[Editor’s Note: Undergraduate Allison Einolf of Macalester College in Minnesota summarizes her work at the University of Delaware that was supervised by Andreas Muenchow as part of an NSF-funded summer internship.]
I’m about to fly to Thule, Greenland for a research expedition into the Nares Strait. We had planed to survey Petermann Fjord, but our proposed cruise track is facing an obstacle twice the size of Manhattan.
We’re heading up north to pick up instruments that have recorded current velocities, salinity, temperature, and ice thickness in Nares Strait since 2009. I’ve been working all summer on data retrieved on a similar cruise three years ago, focusing on what effects the ice arches have on currents north of the ice arches.
The ice arch existed in the Nares Strait the spring of 2008, but not in 2009, as can be seen in the images above. The images also show the locations of the instruments in the strait. I focused on three months, April through June of each year. During each year, both the currents and the prevailing winds in the area flow southward out of the strait towards the North Atlantic. The images above show the average current velocities from the first 100m at each instrument, but the current also changes with depth as can be seen in the graphs below. Each station is even-numbered 4-12 from Ellesmere Island to Greenland.
What I found is that the currents were stronger in 2009 without an ice arch, than in 2008 with an ice arch. Bottom currents are almost zero.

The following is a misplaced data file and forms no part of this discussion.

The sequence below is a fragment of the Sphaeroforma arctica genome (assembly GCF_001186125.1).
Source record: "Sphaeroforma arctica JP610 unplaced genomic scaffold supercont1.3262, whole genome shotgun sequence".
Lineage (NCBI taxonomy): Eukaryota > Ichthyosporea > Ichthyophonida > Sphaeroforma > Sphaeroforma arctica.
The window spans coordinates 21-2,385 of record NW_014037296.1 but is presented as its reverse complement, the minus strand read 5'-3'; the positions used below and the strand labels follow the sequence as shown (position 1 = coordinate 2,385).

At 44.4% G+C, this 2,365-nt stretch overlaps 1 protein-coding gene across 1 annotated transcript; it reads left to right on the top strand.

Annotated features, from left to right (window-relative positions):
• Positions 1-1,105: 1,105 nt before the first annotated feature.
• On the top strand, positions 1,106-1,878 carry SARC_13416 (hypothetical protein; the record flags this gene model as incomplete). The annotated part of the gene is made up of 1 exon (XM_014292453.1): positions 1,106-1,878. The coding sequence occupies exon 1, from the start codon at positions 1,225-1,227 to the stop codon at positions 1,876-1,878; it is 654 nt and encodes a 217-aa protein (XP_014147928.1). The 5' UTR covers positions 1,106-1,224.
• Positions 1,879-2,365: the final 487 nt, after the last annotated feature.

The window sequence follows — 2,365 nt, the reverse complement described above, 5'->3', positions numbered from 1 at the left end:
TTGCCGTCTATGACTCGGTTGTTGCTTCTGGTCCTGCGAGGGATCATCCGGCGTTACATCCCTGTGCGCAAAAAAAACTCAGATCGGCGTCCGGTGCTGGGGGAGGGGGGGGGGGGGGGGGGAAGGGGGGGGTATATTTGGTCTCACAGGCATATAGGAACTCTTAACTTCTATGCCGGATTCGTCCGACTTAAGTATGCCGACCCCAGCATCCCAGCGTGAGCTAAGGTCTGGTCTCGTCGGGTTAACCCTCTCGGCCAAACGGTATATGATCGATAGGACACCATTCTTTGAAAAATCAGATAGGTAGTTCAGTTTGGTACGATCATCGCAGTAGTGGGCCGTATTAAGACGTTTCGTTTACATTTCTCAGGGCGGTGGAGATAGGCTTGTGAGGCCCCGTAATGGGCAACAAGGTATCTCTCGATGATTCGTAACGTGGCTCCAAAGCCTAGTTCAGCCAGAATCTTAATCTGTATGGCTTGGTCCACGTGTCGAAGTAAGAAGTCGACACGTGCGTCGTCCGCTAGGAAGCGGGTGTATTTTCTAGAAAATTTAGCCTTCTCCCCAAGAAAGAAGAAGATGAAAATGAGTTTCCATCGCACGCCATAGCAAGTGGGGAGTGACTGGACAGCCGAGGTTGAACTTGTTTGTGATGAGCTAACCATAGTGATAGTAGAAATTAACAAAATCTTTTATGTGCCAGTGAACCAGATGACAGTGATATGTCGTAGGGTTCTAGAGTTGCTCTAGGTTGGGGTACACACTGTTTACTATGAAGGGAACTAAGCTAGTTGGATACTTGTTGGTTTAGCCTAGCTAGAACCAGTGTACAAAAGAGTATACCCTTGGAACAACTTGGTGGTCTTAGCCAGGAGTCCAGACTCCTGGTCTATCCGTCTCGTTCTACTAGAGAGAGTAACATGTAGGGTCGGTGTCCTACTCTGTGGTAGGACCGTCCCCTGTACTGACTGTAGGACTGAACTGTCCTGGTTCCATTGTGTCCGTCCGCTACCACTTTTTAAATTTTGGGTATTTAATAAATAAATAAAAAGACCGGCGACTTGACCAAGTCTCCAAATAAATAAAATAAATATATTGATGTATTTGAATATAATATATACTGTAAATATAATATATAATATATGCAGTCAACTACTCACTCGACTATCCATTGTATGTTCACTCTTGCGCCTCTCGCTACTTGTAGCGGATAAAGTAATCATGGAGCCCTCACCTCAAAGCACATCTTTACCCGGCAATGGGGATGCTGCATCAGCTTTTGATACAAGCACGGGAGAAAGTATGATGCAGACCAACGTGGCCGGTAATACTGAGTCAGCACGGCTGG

Why would the currents be stronger in 2009 compared to 2008? Our hypothesis was that with the ice arch present, the ice north of it can’t move much, but when the ice arch is not present, then the more mobile ice can transfer momentum from the wind to the ocean to drive currents, especially near the surface.
To test this hypothesis, I correlated ocean currents with wind data predicted from the regional circulation model of Roger Samelson from Oregon State University. The correlation coefficient r2 estimates the fraction of the ocean current’s variance that the wind can explain. Another interpretation is how closely a plot of wind versus current data resembles a straight line, with 1 being a straight line indicating perfect correlation and 0 being a random scatter indicating no correlation.
Looking at the plots, I find only weak correlations, since the highest it gets is around 0.2. We expected a stronger relationship between the wind at the surface during 2009 than in 2008. Even though the correlation values are very low, we do see a little of that. In 2008, the instrument that was closest to Ellesmere Island was the only one to have a higher correlation with wind at the surface, while in 2009, the other four stations have a higher correlation with the wind, even if it’s not a lot.
So, what does this mean? Does the wind from farther north affect the currents at that site after a few days? What else is creating the currents in Nares Strait? How did that change between 2008 and 2009? Why are the currents stronger in 2009 than in 2008? How is this all connected to the movements of the ice and how the ice is held back in years with an ice arch?
I do not have the answers yet, but I do know, that the local wind in Nares Strait doesn’t seem to be the major factor influencing currents, even though both the wind and the currents mainly flow out of the channel, south towards the North Atlantic. Perhaps currents are driven by the way the sea level in the north of Nares Strait differs from the sea level to the south (external pressure gradient). Or currents are driven by the way that temperature and salinity conspire to form internal pressure gradients. Nevertheless, the prevailing winds and currents will both be driving the ice island from Petermann Fjord south once it leaves the fjord. With an ice island moving towards our research area near Hans Island, our upcoming cruise will be facing a few icy challenges.